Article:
And we’re not talking about money for a change
The results of new research into heart surgery outcomes appear to turn current thinking on its head.
Patients who are overweight or obese are less likely to die in hospital after a heart operation than those who are a healthy weight, a study has found.
The results of the British Heart Foundation (BHF)-funded research suggest it is wrong to deny people surgery because they are overweight and that underweight patients could benefit from gaining weight prior to a heart operation.
A team at the University of Leicester collected data on about 400,000 adults in the UK and Ireland who underwent cardiac surgery between 2002 and 2013, categorising them into different weight categories, according to their BMI (body mass index).
Of those included, 11,511 patients died in hospital, including 4.4% of patients who were of healthy weight, compared with only 2.8% of those who were overweight and 2.7% in obese class I (with a BMI of 30 to 35). The study, published on Friday in the journal Circulation, found that 8.5% of patients who were underweight died in hospital.
The authors believe the study confirms the existence of the much-debated obesity paradox, whereby obesity can cause illnesses, such as heart disease or a heart attack but at the same time have certain protective effects.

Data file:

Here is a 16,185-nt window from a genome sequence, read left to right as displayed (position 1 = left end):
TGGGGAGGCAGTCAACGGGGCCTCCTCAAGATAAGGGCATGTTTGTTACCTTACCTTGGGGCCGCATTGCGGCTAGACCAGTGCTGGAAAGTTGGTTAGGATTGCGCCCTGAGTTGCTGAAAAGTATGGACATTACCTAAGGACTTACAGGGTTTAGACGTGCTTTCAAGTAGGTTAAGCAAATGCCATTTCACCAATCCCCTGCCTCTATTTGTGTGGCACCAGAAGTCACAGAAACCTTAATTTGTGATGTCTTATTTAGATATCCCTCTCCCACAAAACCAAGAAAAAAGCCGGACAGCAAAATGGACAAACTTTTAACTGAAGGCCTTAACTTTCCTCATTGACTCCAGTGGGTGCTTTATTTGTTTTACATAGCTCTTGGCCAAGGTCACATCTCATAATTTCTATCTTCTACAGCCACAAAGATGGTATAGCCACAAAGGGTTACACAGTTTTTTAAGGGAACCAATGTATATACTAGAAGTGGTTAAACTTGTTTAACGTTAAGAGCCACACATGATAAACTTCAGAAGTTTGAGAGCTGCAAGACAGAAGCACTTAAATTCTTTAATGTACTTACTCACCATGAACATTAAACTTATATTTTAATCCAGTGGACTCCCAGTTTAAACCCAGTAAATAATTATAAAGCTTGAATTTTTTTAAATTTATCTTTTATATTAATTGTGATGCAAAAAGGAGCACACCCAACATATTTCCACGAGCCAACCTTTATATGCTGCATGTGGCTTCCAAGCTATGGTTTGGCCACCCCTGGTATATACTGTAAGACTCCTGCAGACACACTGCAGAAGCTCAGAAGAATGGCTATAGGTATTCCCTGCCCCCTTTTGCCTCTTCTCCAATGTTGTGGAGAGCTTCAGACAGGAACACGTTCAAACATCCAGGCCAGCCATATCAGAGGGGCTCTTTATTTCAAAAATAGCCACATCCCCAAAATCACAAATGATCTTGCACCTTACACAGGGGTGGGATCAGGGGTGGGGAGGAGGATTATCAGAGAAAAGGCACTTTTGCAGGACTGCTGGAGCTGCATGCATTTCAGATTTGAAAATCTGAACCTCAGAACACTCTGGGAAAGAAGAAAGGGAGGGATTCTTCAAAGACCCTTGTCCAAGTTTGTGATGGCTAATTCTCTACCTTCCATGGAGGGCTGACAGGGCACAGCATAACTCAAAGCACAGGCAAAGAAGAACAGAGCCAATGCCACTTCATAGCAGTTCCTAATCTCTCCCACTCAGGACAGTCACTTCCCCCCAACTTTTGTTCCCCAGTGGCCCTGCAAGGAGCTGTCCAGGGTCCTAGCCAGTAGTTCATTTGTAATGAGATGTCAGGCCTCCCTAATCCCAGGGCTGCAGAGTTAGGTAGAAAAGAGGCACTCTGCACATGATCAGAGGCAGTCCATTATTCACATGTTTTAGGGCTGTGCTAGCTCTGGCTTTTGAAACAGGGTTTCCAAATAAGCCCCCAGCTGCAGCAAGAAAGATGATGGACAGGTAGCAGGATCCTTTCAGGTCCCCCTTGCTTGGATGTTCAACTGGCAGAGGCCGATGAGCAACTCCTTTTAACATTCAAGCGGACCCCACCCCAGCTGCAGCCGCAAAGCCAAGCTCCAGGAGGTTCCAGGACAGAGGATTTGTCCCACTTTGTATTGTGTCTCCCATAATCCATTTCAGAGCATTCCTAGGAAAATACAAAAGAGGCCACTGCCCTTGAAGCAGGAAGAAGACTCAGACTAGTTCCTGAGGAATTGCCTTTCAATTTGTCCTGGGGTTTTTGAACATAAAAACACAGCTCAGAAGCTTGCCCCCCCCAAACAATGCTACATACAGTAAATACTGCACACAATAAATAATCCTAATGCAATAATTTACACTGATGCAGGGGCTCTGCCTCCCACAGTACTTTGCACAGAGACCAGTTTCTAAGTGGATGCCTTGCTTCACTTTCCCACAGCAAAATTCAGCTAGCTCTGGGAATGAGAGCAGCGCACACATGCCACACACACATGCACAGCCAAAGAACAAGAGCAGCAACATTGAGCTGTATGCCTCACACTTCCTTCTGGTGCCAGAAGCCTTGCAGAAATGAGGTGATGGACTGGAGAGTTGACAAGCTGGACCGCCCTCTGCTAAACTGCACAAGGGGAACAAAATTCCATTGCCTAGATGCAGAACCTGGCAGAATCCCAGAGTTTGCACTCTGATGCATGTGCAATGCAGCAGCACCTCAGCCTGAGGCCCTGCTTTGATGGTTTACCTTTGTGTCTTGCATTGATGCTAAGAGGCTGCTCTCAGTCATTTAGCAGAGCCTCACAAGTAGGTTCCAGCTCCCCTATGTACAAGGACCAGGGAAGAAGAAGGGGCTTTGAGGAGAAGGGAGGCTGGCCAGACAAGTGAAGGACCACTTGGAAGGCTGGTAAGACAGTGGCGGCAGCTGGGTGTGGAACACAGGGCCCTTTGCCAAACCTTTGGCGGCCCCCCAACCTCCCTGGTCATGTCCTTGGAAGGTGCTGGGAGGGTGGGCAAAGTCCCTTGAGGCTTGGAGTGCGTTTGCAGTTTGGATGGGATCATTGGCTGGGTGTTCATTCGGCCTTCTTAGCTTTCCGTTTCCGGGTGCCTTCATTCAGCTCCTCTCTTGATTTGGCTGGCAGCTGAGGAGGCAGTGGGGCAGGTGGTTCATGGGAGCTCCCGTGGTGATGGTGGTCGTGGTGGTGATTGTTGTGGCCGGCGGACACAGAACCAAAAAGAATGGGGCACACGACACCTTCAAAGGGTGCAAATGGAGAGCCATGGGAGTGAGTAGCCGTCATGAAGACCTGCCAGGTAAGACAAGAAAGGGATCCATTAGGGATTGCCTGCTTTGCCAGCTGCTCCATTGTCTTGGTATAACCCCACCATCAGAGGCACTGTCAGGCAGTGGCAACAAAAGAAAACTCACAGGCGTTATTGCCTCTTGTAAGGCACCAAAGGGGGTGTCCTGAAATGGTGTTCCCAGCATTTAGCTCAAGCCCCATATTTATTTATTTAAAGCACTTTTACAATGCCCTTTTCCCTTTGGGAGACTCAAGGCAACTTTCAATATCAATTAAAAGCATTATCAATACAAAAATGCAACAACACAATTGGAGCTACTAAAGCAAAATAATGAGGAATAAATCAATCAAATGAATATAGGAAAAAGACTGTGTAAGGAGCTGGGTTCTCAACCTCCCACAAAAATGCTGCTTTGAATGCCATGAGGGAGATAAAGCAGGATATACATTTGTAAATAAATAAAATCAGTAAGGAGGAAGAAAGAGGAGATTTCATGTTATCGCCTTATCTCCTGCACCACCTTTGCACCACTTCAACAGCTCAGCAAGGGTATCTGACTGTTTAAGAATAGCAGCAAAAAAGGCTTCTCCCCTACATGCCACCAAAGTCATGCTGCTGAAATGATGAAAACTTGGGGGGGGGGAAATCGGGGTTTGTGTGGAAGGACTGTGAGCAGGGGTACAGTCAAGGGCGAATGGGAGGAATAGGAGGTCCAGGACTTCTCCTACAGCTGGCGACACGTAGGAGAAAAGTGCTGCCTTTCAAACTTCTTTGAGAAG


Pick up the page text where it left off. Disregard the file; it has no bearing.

Leading the team Professor Gavin Murphy said they found a linear association between increasing BMI and lower risk of acute heart failure or acute stroke but the relationship did not hold for all adverse outcomes post-surgery (infections, for example). How being overweight or obese protects patients who undergo surgery is unknown but the researchers plan to investigate this in future.
The researchers found that overweight or obese patients had greater protection regardless of age and even if they had experienced complications associated with obesity, such as hypertension, diabetes and coronary artery disease.
They also reviewed data from 557,720 further patients included in studies across Europe, the United States and Asia, finding similar results.
These new findings emerge against a background of policy-making by many NHS groups to place restrictions on access to surgery for overweight people.
It may be that the practical reasons for ‘rationing’ surgeries – that obese people are less likely to recover – is speculative and best or maybe even spurious.
The irony that introduces a moral element into the decision is that it will be their obesity that causes many of the patients to require the surgery in the first place.
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